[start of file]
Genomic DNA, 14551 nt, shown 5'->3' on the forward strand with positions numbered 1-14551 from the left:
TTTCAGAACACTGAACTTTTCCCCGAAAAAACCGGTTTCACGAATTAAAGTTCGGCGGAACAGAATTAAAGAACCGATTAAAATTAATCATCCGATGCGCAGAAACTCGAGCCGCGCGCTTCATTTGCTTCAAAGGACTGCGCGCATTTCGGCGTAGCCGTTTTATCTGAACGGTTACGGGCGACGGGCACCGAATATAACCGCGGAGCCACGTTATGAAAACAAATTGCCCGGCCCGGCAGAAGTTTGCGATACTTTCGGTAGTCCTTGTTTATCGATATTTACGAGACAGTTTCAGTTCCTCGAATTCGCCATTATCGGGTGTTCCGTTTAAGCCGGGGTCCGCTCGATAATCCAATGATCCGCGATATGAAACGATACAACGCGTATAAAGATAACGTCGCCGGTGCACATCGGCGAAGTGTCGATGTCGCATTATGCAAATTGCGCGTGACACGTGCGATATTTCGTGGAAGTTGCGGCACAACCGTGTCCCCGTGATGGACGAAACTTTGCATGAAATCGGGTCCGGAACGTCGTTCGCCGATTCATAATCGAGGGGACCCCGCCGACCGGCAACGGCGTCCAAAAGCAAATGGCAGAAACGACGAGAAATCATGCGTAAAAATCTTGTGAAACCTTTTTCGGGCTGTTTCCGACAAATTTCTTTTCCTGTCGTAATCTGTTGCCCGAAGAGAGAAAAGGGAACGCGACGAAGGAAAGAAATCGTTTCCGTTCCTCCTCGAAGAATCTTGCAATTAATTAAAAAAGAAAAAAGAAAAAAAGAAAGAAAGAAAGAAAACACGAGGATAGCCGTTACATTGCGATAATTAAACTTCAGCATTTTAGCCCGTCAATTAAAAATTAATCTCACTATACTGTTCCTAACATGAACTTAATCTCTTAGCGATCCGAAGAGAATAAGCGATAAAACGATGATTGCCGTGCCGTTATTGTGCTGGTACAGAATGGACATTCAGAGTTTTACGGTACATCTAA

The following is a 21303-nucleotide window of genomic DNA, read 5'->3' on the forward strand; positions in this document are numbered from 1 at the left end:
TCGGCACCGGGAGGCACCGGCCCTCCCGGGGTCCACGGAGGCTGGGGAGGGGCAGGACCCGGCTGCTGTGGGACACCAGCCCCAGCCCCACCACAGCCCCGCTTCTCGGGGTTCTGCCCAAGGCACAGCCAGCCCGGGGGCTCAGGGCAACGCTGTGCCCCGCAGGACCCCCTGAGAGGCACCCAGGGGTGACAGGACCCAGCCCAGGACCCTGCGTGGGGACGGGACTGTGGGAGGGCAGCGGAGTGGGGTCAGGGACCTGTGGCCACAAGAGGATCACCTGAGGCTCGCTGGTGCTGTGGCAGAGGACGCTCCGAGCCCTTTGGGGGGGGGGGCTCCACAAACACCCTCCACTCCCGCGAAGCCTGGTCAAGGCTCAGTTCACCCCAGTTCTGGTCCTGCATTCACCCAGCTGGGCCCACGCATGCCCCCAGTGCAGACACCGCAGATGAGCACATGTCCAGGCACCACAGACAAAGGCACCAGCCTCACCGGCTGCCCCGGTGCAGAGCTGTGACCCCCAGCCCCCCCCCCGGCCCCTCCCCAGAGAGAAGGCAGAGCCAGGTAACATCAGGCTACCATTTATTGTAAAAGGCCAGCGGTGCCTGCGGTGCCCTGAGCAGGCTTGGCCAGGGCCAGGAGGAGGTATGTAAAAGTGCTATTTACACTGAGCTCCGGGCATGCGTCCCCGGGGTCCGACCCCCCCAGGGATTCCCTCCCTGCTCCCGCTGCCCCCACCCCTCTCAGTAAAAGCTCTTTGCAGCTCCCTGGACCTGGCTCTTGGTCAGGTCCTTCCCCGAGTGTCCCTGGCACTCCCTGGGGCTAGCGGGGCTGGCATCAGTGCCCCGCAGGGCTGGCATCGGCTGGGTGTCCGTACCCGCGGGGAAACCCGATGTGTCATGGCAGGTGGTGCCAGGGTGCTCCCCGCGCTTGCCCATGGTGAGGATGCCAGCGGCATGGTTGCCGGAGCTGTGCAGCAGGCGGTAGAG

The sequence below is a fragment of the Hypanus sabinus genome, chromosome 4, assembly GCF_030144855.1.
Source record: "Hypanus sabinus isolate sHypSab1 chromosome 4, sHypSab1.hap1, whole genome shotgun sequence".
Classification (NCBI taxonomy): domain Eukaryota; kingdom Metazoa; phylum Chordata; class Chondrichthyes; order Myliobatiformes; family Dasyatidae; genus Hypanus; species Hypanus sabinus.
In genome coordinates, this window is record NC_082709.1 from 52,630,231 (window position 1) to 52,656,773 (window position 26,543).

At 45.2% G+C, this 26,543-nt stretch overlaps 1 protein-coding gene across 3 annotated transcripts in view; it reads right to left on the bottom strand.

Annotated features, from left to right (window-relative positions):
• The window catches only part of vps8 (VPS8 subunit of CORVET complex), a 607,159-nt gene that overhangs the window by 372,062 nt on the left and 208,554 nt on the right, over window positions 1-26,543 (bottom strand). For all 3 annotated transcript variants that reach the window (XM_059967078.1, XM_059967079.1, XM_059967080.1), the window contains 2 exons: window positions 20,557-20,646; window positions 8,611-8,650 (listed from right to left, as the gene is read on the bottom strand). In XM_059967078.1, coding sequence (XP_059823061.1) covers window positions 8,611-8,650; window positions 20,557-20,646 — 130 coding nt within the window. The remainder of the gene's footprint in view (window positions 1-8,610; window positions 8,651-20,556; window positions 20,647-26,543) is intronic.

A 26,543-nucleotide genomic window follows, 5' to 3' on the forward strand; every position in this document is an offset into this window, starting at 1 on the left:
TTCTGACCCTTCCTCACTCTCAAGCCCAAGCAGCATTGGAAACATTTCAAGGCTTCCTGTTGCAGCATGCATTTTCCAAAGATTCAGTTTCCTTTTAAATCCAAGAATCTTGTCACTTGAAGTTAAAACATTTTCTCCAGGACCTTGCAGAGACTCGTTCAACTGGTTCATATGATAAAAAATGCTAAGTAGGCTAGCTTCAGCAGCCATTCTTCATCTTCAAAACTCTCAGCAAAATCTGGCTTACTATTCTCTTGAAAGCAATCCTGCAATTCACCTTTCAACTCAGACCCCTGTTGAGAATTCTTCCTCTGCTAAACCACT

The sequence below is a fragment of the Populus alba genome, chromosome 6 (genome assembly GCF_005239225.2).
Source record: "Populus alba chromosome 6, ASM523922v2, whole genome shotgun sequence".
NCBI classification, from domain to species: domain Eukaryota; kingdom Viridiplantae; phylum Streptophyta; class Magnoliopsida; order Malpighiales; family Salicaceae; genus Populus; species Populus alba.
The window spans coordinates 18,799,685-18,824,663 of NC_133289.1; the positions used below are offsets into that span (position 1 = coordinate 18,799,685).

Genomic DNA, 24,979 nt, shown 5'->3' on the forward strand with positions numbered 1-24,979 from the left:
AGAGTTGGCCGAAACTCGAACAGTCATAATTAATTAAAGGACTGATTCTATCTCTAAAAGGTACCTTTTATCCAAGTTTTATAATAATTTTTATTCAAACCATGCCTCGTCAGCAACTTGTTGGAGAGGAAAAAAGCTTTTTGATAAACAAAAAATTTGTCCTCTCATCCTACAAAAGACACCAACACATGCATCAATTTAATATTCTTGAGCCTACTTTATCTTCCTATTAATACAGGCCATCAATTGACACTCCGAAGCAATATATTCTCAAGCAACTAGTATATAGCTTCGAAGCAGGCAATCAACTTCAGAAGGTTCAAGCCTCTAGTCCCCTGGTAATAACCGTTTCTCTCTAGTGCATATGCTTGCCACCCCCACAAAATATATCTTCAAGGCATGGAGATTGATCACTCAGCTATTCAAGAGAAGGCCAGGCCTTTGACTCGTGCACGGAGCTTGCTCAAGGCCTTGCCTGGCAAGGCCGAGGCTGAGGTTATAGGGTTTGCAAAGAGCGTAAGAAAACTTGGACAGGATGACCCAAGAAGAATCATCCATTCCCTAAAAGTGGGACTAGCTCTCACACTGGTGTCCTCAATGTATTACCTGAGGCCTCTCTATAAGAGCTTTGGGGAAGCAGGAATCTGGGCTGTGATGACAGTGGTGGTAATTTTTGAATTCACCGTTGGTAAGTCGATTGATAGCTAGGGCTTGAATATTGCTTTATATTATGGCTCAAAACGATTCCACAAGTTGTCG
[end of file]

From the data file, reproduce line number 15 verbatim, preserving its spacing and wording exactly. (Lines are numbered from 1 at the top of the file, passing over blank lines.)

Source record: "Populus alba chromosome 6, ASM523922v2, whole genome shotgun sequence".